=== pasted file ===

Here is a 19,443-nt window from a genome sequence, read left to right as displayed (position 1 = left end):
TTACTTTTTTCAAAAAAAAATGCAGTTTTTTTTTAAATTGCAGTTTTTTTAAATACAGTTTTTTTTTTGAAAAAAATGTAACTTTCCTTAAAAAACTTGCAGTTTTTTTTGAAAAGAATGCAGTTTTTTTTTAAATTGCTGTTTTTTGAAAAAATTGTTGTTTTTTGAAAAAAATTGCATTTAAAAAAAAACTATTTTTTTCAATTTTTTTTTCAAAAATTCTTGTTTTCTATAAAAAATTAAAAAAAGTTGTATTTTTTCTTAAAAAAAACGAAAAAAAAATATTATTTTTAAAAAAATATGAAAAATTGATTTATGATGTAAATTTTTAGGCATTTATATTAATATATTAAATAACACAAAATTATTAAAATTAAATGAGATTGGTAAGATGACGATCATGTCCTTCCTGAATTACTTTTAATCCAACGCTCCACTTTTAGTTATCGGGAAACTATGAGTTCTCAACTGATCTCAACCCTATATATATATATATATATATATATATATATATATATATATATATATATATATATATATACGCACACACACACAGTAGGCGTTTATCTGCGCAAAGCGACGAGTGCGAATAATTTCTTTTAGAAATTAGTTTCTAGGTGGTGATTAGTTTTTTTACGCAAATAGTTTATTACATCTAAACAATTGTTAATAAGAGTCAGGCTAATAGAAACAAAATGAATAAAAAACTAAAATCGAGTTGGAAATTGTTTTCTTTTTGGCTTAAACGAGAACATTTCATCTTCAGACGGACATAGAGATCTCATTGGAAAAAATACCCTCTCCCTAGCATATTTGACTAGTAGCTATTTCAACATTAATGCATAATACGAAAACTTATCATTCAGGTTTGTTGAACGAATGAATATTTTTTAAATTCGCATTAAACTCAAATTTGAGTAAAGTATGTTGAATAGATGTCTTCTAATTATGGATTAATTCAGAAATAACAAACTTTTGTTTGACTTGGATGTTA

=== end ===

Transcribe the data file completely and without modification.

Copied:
Here is a 19,443-nt window from a genome sequence, read left to right as displayed (position 1 = left end):
TTACTTTTTTCAAAAAAAAATGCAGTTTTTTTTTAAATTGCAGTTTTTTTAAATACAGTTTTTTTTTTGAAAAAAATGTAACTTTCCTTAAAAAACTTGCAGTTTTTTTTGAAAAGAATGCAGTTTTTTTTTAAATTGCTGTTTTTTGAAAAAATTGTTGTTTTTTGAAAAAAATTGCATTTAAAAAAAAACTATTTTTTTCAATTTTTTTTTCAAAAATTCTTGTTTTCTATAAAAAATTAAAAAAAGTTGTATTTTTTCTTAAAAAAAACGAAAAAAAAATATTATTTTTAAAAAAATATGAAAAATTGATTTATGATGTAAATTTTTAGGCATTTATATTAATATATTAAATAACACAAAATTATTAAAATTAAATGAGATTGGTAAGATGACGATCATGTCCTTCCTGAATTACTTTTAATCCAACGCTCCACTTTTAGTTATCGGGAAACTATGAGTTCTCAACTGATCTCAACCCTATATATATATATATATATATATATATATATATATATATATATATATATATATATATATACGCACACACACACAGTAGGCGTTTATCTGCGCAAAGCGACGAGTGCGAATAATTTCTTTTAGAAATTAGTTTCTAGGTGGTGATTAGTTTTTTTACGCAAATAGTTTATTACATCTAAACAATTGTTAATAAGAGTCAGGCTAATAGAAACAAAATGAATAAAAAACTAAAATCGAGTTGGAAATTGTTTTCTTTTTGGCTTAAACGAGAACATTTCATCTTCAGACGGACATAGAGATCTCATTGGAAAAAATACCCTCTCCCTAGCATATTTGACTAGTAGCTATTTCAACATTAATGCATAATACGAAAACTTATCATTCAGGTTTGTTGAACGAATGAATATTTTTTAAATTCGCATTAAACTCAAATTTGAGTAAAGTATGTTGAATAGATGTCTTCTAATTATGGATTAATTCAGAAATAACAAACTTTTGTTTGACTTGGATGTTA